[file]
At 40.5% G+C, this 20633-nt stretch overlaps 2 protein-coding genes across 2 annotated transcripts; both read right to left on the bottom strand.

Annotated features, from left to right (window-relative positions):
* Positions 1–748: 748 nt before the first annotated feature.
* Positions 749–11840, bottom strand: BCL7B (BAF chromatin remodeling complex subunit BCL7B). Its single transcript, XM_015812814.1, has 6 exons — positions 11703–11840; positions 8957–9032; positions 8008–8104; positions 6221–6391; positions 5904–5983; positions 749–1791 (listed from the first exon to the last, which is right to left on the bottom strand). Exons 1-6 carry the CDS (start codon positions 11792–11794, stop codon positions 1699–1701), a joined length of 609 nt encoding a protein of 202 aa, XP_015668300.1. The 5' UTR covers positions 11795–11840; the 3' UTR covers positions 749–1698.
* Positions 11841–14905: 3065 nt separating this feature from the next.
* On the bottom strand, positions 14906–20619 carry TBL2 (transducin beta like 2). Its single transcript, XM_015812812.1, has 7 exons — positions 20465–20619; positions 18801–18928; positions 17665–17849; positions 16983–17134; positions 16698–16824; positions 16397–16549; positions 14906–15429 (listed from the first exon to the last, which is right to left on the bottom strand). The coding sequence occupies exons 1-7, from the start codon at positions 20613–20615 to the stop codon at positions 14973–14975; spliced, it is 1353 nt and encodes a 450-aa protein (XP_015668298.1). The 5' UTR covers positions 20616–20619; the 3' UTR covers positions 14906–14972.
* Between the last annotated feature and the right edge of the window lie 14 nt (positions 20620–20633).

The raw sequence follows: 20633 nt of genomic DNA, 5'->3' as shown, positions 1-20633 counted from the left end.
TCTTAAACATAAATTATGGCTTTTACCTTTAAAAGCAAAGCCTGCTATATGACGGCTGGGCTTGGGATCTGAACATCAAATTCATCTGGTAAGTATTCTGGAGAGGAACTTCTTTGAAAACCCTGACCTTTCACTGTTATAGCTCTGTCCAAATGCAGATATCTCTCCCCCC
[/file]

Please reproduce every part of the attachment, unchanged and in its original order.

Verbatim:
At 40.5% G+C, this 20633-nt stretch overlaps 2 protein-coding genes across 2 annotated transcripts; both read right to left on the bottom strand.

Annotated features, from left to right (window-relative positions):
* Positions 1–748: 748 nt before the first annotated feature.
* Positions 749–11840, bottom strand: BCL7B (BAF chromatin remodeling complex subunit BCL7B). Its single transcript, XM_015812814.1, has 6 exons — positions 11703–11840; positions 8957–9032; positions 8008–8104; positions 6221–6391; positions 5904–5983; positions 749–1791 (listed from the first exon to the last, which is right to left on the bottom strand). Exons 1-6 carry the CDS (start codon positions 11792–11794, stop codon positions 1699–1701), a joined length of 609 nt encoding a protein of 202 aa, XP_015668300.1. The 5' UTR covers positions 11795–11840; the 3' UTR covers positions 749–1698.
* Positions 11841–14905: 3065 nt separating this feature from the next.
* On the bottom strand, positions 14906–20619 carry TBL2 (transducin beta like 2). Its single transcript, XM_015812812.1, has 7 exons — positions 20465–20619; positions 18801–18928; positions 17665–17849; positions 16983–17134; positions 16698–16824; positions 16397–16549; positions 14906–15429 (listed from the first exon to the last, which is right to left on the bottom strand). The coding sequence occupies exons 1-7, from the start codon at positions 20613–20615 to the stop codon at positions 14973–14975; spliced, it is 1353 nt and encodes a 450-aa protein (XP_015668298.1). The 5' UTR covers positions 20616–20619; the 3' UTR covers positions 14906–14972.
* Between the last annotated feature and the right edge of the window lie 14 nt (positions 20620–20633).

The raw sequence follows: 20633 nt of genomic DNA, 5'->3' as shown, positions 1-20633 counted from the left end.
TCTTAAACATAAATTATGGCTTTTACCTTTAAAAGCAAAGCCTGCTATATGACGGCTGGGCTTGGGATCTGAACATCAAATTCATCTGGTAAGTATTCTGGAGAGGAACTTCTTTGAAAACCCTGACCTTTCACTGTTATAGCTCTGTCCAAATGCAGATATCTCTCCCCCC